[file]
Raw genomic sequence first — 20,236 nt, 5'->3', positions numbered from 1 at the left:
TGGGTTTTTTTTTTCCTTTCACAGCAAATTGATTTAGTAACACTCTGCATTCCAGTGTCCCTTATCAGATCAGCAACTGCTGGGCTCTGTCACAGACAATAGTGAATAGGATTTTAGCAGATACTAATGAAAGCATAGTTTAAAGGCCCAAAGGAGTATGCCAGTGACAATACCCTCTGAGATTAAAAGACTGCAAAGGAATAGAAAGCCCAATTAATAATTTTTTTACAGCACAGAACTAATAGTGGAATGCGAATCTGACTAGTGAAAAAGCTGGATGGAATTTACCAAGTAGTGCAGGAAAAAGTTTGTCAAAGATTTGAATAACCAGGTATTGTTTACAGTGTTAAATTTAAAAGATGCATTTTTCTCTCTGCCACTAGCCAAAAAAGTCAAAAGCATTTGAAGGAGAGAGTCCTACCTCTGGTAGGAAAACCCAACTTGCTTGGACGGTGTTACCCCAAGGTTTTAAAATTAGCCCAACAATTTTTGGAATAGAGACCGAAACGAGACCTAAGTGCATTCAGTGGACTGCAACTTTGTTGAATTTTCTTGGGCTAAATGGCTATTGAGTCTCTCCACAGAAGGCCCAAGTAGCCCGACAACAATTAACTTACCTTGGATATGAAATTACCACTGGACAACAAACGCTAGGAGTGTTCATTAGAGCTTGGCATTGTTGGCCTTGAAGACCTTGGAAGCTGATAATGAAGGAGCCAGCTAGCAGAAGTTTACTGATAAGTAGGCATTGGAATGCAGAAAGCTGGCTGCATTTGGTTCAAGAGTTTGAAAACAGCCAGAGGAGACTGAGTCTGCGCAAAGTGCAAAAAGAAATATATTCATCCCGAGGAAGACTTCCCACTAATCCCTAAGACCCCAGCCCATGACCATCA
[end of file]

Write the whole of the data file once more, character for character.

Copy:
Raw genomic sequence first — 20,236 nt, 5'->3', positions numbered from 1 at the left:
TGGGTTTTTTTTTTCCTTTCACAGCAAATTGATTTAGTAACACTCTGCATTCCAGTGTCCCTTATCAGATCAGCAACTGCTGGGCTCTGTCACAGACAATAGTGAATAGGATTTTAGCAGATACTAATGAAAGCATAGTTTAAAGGCCCAAAGGAGTATGCCAGTGACAATACCCTCTGAGATTAAAAGACTGCAAAGGAATAGAAAGCCCAATTAATAATTTTTTTACAGCACAGAACTAATAGTGGAATGCGAATCTGACTAGTGAAAAAGCTGGATGGAATTTACCAAGTAGTGCAGGAAAAAGTTTGTCAAAGATTTGAATAACCAGGTATTGTTTACAGTGTTAAATTTAAAAGATGCATTTTTCTCTCTGCCACTAGCCAAAAAAGTCAAAAGCATTTGAAGGAGAGAGTCCTACCTCTGGTAGGAAAACCCAACTTGCTTGGACGGTGTTACCCCAAGGTTTTAAAATTAGCCCAACAATTTTTGGAATAGAGACCGAAACGAGACCTAAGTGCATTCAGTGGACTGCAACTTTGTTGAATTTTCTTGGGCTAAATGGCTATTGAGTCTCTCCACAGAAGGCCCAAGTAGCCCGACAACAATTAACTTACCTTGGATATGAAATTACCACTGGACAACAAACGCTAGGAGTGTTCATTAGAGCTTGGCATTGTTGGCCTTGAAGACCTTGGAAGCTGATAATGAAGGAGCCAGCTAGCAGAAGTTTACTGATAAGTAGGCATTGGAATGCAGAAAGCTGGCTGCATTTGGTTCAAGAGTTTGAAAACAGCCAGAGGAGACTGAGTCTGCGCAAAGTGCAAAAAGAAATATATTCATCCCGAGGAAGACTTCCCACTAATCCCTAAGACCCCAGCCCATGACCATCA